I think it’s safe to say that we all have explored many different things, whether it is clothes or makeup that is traditionally considered “for girls”.  Some of us have tried makeup and fell in love with it, some of us have very little interest in it.  Some of us happily spend a lot of money on a pair of heels we wear three times a year, others think that is an incredible waste of money and are happy with a pair of practical flats.

I have tried many things as I became who I am.  I learned a lot about myself and what I like.  I have no problem spending an hour doing my makeup or buying a sixty dollar dress, but I have little patience for doing my nails.  I do love doing my nails but it feels impractical to do so as I spend most days completely in male mode.

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Discovering who we are can be a humbling, exciting and eye opening experience.  It’s humbling because we realize early on that this discovery is something that requires time, patience and money.  We need to accept that the first time we try liquid eyeliner on our waterline that it will be a messy disaster.  We need to accept that it may take several wigs before we find one that truly suits us.  We can’t let ourselves get frustrated when applying false eyelashes takes 45 minutes.  It’s exciting to find a pair of heels that fit us and that we can wear for hours at a time without any discomfort.  It’s exciting to zip up that dress that we fell in love with.  It’s exciting to look in the mirror and feel happy.

Before I go further, I want to stress that I do not believe there is a standard you have to meet to be transgender or to be a woman.  You do not have to paint your nails, wear skirts or heels to identify as any gender you want.  Not all women wear makeup and you do not have to in order to be a t-girl, transgender or identify as anything else.  Again, I can only speak from my experiences.

Transforming my gender, even if it’s for only a few hours at a time, has been an eye opening experience.  It’s also been an expensive experience.  I accepted early on that if I wanted to look how I wanted to look that I needed to take the time to learn makeup and I needed to be willing to invest in my look and wardrobe.  I was stunned to learn how much a tube of lipstick cost.  I was shocked at how easily a pair of stockings can run and how expensive it was to replace them.  I couldn’t imagine spending $120 on a haircut.  I was used to fifteen dollar haircuts, a half dozen pair of socks costing under ten dollars and renting a tux for a wedding for around a hundred dollars or so.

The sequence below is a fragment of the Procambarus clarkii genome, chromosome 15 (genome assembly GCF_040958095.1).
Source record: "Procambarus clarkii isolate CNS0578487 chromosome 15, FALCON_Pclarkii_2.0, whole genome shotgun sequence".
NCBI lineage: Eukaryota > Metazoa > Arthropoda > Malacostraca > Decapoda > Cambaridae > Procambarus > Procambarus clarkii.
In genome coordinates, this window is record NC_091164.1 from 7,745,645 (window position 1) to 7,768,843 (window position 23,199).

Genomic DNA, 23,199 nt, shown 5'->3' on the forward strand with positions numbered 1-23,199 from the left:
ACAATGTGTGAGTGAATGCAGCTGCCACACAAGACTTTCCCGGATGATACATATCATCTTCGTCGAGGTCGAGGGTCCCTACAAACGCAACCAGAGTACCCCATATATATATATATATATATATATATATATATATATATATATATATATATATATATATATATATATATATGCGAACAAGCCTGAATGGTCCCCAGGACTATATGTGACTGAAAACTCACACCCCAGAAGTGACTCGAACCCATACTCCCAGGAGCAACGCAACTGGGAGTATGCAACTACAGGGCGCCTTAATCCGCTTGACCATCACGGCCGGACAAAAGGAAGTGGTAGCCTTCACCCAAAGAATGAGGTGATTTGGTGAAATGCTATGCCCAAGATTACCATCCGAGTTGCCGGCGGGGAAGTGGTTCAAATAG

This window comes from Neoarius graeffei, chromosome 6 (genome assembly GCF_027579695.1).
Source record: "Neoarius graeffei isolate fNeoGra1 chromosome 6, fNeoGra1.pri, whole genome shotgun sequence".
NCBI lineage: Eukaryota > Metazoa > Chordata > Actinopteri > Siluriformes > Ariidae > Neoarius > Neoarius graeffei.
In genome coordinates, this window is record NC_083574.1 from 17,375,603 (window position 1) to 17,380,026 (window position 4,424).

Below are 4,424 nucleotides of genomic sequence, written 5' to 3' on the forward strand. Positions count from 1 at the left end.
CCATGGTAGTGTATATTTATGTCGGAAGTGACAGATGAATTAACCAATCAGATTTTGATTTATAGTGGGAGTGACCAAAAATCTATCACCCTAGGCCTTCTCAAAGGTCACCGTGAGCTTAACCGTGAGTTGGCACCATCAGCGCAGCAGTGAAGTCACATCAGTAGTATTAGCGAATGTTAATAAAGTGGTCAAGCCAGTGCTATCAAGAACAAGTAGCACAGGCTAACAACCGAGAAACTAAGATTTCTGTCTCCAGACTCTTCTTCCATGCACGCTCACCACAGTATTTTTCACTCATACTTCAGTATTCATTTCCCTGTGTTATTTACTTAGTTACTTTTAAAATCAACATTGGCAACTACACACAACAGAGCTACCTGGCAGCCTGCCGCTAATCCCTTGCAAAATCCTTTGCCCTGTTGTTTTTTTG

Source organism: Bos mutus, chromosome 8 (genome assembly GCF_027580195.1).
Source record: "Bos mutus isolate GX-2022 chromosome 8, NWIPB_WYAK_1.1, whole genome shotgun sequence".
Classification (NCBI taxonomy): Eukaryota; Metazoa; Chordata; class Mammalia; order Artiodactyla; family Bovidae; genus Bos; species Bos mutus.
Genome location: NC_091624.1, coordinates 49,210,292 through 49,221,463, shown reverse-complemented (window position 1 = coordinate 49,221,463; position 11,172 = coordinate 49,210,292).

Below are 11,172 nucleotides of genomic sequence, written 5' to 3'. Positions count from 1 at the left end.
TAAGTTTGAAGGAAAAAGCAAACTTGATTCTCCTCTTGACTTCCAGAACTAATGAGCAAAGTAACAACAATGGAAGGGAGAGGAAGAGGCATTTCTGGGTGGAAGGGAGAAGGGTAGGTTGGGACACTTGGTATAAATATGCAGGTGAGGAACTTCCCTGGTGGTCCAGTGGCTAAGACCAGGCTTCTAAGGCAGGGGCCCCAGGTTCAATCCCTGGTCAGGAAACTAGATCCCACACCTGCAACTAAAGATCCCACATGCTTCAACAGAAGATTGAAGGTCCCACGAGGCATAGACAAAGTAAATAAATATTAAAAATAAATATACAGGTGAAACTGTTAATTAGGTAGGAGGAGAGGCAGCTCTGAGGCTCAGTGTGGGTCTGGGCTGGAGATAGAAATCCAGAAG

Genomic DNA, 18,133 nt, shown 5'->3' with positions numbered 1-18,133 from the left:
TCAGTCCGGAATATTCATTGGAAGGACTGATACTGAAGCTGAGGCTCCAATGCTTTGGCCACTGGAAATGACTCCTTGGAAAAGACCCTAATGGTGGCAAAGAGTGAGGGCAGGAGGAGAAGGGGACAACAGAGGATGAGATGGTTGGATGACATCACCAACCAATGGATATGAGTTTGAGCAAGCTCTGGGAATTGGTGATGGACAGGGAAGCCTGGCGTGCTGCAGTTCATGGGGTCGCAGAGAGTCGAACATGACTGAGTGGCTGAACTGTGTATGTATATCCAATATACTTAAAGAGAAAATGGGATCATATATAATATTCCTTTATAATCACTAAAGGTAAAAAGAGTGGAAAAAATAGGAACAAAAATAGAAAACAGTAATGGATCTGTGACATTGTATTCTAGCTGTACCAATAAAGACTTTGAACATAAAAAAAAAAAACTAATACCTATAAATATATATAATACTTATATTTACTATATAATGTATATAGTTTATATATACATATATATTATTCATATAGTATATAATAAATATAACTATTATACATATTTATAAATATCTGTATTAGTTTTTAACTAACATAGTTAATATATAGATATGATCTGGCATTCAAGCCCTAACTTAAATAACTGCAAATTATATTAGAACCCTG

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An amazing dress I found on clearance…but it still cost sixty dollars

I accepted that if I wanted to look how I wanted to look I needed to accept that it was going to be expensive.  That’s not to say you can’t be thrifty or find for an amazing dress on clearance but how I wanted to look was going to be more expensive than how I want to look in male mode.  Based on my experiences, you generally get what you pay for on makeup.  Yes, I can buy foundation for $6…or I can spend $45 for foundation that I feel suits me better.  My recent makeup lesson with Corrie at Midwest Makeup Supply gave me a chance to experiment with different foundations, powders and techniques.  I always had trouble getting my lipstick as even as I would like, so I bought a lipstick brush to help apply it.  Sure, I could have spent the eight dollars on something else, but I wanted my lipstick to look better so it was an easy investment to make.

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Like my lips?  The lipstick and lip liner will cost $42

As we start to reach out to others that can help us with makeup or other services, we may find out that certain services cost more than we expected.  I have a friend who went through hair removal and I was taken aback at how expensive and extensive of a process it was.  But I can’t argue with results and she’s incredibly happy with the decision.  Truth be told if I could afford it I would do it, too.  Private makeup lessons are not free.  As much as Corrie loves makeup and helping others, she also has to pay rent.  Makeovers are not free.  When we schedule a makeover we are hiring someone for their time.  I’ve never had makeover that was less than 45 minutes.